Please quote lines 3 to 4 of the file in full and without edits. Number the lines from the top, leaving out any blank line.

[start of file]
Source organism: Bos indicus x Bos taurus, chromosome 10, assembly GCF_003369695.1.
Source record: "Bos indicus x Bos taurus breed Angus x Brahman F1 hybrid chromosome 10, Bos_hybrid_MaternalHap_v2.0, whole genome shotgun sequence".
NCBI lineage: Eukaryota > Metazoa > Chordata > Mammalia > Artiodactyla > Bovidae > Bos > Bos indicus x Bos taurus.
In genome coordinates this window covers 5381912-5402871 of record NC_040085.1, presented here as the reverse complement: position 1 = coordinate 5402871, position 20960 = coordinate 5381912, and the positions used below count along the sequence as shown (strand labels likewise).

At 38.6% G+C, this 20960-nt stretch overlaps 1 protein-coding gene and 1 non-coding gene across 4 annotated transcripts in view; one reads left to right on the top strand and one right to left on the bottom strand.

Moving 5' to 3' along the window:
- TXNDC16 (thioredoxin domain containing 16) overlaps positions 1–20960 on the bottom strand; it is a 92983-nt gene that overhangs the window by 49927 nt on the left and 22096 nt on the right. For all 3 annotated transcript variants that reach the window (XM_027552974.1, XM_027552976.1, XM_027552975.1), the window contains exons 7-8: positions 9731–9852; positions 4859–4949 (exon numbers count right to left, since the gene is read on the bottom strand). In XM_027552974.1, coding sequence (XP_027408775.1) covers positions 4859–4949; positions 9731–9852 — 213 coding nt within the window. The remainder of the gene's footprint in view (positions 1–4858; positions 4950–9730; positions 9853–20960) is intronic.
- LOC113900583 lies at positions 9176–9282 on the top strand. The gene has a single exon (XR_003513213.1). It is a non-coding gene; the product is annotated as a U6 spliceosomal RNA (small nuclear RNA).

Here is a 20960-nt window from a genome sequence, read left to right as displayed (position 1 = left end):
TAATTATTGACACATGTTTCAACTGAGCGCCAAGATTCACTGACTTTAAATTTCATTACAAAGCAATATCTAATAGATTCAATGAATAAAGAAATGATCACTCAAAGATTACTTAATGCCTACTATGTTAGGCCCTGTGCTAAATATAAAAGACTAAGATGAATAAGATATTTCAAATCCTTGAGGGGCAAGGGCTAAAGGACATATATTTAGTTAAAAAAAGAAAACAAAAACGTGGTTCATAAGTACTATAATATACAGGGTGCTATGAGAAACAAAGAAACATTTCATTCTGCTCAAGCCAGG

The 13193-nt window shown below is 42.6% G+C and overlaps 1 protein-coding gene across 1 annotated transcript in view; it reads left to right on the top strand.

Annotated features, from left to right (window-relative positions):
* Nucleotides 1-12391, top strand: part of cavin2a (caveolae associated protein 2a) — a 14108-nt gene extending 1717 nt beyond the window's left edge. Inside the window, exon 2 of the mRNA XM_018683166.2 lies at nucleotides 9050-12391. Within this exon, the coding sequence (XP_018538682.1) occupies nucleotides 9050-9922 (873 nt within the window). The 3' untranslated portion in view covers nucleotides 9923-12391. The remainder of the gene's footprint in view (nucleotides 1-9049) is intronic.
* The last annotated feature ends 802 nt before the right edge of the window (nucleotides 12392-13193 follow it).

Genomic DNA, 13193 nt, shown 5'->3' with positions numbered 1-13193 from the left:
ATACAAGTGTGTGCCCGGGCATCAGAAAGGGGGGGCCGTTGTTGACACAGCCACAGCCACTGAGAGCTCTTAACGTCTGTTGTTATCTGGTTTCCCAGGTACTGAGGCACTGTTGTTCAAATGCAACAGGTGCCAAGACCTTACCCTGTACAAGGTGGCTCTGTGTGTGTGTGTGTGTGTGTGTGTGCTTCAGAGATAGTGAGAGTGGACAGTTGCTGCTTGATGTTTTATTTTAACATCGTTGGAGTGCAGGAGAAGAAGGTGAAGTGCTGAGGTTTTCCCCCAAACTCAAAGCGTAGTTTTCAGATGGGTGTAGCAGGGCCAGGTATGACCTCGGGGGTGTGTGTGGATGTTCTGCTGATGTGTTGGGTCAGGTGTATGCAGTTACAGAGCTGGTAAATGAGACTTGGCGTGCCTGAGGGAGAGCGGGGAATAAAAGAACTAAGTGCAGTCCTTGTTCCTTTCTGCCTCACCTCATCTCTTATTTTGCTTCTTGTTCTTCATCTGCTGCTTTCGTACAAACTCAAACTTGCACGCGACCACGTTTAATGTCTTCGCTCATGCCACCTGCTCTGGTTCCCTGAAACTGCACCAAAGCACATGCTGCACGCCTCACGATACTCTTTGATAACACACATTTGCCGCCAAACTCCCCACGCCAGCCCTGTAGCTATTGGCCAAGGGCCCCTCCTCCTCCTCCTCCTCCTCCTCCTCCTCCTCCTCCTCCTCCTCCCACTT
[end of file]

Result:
NCBI lineage: Eukaryota > Metazoa > Chordata > Mammalia > Artiodactyla > Bovidae > Bos > Bos indicus x Bos taurus.
In genome coordinates this window covers 5381912-5402871 of record NC_040085.1, presented here as the reverse complement: position 1 = coordinate 5402871, position 20960 = coordinate 5381912, and the positions used below count along the sequence as shown (strand labels likewise).